The information on the World Wide Web comes from many sources and changes on a daily basis. Please note that it is possible to find errors and omissions in such information. To the best of its knowledge Remembering 4 You, contributors and sponsors to this website believe the information presented on this website is accurate and complete.
The goal at Remembering4You.com is to support and encourage caregivers all over the world, family caregivers and professional caregivers, in their quest to provide care for individuals with Alzheimer's and other forms of dementia. It is our intent to create a safe place to meet and retreat together. We do not endorse any miracle cure or easy way to provide the care, but we do encourage visitors to our site to explore and challenge themselves whether it be through gathering information or taking a class. A link to an outside product or site should never be viewed as a recommendation or an endorsement of a particular product. Always consult your doctor first.
Note: Remembering 4 You believes you should always direct medical or health questions to your medical provider. and lower costs.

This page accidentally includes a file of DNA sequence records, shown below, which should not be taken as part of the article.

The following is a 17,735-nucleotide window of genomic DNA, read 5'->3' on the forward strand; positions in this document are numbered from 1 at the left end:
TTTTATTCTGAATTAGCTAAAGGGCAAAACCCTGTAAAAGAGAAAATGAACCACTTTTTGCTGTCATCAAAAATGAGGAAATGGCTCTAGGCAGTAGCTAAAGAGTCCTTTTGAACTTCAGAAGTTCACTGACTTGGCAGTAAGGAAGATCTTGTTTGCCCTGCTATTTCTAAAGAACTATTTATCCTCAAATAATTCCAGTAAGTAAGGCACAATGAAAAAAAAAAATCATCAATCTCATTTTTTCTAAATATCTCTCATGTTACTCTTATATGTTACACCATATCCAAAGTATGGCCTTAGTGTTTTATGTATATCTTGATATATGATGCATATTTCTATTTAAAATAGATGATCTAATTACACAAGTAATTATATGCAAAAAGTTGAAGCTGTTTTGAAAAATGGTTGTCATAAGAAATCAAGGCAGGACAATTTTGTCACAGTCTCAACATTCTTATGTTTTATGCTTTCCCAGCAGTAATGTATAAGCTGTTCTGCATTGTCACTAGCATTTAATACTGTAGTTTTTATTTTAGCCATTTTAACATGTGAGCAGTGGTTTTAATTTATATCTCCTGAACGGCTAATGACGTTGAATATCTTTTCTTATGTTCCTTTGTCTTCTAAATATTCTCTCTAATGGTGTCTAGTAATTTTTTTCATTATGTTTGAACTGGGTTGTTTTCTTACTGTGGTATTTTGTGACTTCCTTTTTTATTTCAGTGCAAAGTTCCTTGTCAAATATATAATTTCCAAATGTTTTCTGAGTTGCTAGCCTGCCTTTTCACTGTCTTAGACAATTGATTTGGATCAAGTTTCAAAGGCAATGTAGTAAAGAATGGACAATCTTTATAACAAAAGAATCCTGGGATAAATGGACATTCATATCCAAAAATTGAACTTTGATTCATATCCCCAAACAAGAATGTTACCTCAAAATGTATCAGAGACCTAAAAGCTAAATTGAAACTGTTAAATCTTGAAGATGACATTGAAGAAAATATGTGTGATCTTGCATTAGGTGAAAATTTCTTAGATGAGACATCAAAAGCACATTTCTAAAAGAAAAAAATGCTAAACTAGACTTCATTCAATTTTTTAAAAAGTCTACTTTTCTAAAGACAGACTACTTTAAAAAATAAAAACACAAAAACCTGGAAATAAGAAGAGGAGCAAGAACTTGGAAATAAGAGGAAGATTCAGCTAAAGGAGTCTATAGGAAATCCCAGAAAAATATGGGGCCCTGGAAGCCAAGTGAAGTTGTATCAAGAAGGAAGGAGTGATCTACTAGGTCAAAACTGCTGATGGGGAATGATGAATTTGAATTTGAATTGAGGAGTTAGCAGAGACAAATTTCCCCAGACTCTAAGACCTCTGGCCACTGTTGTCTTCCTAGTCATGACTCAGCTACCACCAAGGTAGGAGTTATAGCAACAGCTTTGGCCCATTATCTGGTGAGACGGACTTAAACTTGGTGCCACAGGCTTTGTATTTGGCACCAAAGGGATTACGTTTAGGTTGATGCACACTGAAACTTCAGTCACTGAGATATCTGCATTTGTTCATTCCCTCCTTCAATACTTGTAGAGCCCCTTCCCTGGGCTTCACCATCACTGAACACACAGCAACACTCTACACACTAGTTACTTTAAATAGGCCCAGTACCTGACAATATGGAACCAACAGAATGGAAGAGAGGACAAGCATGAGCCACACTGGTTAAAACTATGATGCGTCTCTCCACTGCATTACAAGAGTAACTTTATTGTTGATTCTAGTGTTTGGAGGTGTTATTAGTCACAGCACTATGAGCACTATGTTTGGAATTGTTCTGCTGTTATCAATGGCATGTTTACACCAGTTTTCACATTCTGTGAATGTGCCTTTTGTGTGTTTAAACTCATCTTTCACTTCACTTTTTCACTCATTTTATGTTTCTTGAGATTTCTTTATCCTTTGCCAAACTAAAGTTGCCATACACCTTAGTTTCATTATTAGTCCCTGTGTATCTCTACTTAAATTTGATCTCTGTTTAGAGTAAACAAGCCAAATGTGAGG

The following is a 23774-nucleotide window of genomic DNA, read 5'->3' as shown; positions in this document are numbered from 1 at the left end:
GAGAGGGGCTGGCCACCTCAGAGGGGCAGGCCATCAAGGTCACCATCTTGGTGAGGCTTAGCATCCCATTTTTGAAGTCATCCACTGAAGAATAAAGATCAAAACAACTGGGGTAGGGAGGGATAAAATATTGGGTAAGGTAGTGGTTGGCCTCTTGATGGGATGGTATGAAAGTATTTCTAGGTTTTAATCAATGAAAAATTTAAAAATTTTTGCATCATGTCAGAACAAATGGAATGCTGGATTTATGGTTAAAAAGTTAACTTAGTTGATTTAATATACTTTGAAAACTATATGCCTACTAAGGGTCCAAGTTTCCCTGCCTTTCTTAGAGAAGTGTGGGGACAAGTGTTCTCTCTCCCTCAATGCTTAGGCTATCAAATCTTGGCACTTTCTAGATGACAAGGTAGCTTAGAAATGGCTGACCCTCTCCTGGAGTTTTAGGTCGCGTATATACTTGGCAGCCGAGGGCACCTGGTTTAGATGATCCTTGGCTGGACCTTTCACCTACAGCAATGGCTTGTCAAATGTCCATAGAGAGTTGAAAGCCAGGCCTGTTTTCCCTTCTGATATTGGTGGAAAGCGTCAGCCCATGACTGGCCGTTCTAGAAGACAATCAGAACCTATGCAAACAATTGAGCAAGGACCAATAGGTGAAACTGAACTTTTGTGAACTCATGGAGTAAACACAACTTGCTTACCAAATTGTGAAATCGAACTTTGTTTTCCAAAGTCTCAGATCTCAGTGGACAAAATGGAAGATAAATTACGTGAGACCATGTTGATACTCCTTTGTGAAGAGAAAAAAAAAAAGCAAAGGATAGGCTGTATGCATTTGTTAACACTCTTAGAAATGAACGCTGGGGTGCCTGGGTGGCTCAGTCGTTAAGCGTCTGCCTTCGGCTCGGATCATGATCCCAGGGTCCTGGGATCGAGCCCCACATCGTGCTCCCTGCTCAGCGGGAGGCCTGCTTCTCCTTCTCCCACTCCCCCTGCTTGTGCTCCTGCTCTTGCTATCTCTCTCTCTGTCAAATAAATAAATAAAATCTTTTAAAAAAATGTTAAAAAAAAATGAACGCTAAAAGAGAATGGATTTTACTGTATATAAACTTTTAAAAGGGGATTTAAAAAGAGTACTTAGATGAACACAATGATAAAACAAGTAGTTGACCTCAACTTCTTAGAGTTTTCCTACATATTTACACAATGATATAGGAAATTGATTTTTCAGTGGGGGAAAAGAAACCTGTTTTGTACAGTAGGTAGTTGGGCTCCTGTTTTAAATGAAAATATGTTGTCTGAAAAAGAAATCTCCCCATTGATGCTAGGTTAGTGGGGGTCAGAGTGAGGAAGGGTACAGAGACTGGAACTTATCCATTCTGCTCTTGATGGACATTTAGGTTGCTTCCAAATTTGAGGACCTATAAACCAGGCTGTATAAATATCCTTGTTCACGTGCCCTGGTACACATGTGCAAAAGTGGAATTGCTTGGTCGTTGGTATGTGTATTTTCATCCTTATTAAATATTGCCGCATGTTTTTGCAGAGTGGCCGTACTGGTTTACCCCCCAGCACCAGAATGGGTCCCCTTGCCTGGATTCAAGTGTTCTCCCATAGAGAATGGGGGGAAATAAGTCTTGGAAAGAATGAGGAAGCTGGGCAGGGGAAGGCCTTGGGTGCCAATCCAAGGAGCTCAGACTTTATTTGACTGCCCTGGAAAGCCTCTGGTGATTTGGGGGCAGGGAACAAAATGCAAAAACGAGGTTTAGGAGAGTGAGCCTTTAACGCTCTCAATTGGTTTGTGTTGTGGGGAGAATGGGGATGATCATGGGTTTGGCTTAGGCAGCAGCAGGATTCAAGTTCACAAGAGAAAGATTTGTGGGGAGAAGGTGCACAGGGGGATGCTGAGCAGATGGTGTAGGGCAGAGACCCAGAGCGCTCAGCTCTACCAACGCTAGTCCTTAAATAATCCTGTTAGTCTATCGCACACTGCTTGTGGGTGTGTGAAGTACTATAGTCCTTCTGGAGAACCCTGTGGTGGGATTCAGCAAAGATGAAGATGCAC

We can all learn something from your personal story. Please send your 1-2 pages personal story (with or without pictures) to:
Dr. Ethelle Lord, P. O. Box 193, Mapleton, Me 04757
Monday, July 15, 2013
For a limited time, Newsmax Health is making Silent Heart Attacks: A Special Newsmax Heart Health Report available at no charge. Click here to see the 4 things that happen before a heart attack.
Saturday, July 13, 2013
Questions to Ask When Choosing a Hospice Program There are more than 3,100 hospices in this country and the hospice in your community can provide information and help you answer some of the difficult decisions that accomp...
Dementia is a combination of several symptoms that are associated with the declining abilities of the brain and its functions. There may be a decline in thinking, memory, cognition, language skills, understanding and judgement.
Over time people with dementia worsen and may have problems controlling their emotions or behaviour. They may need the help of their family, friends or caregivers in making decisions. They may eventually become apathetic to their surroundings. The cause of dementia lies in the damage to the structure of the brain.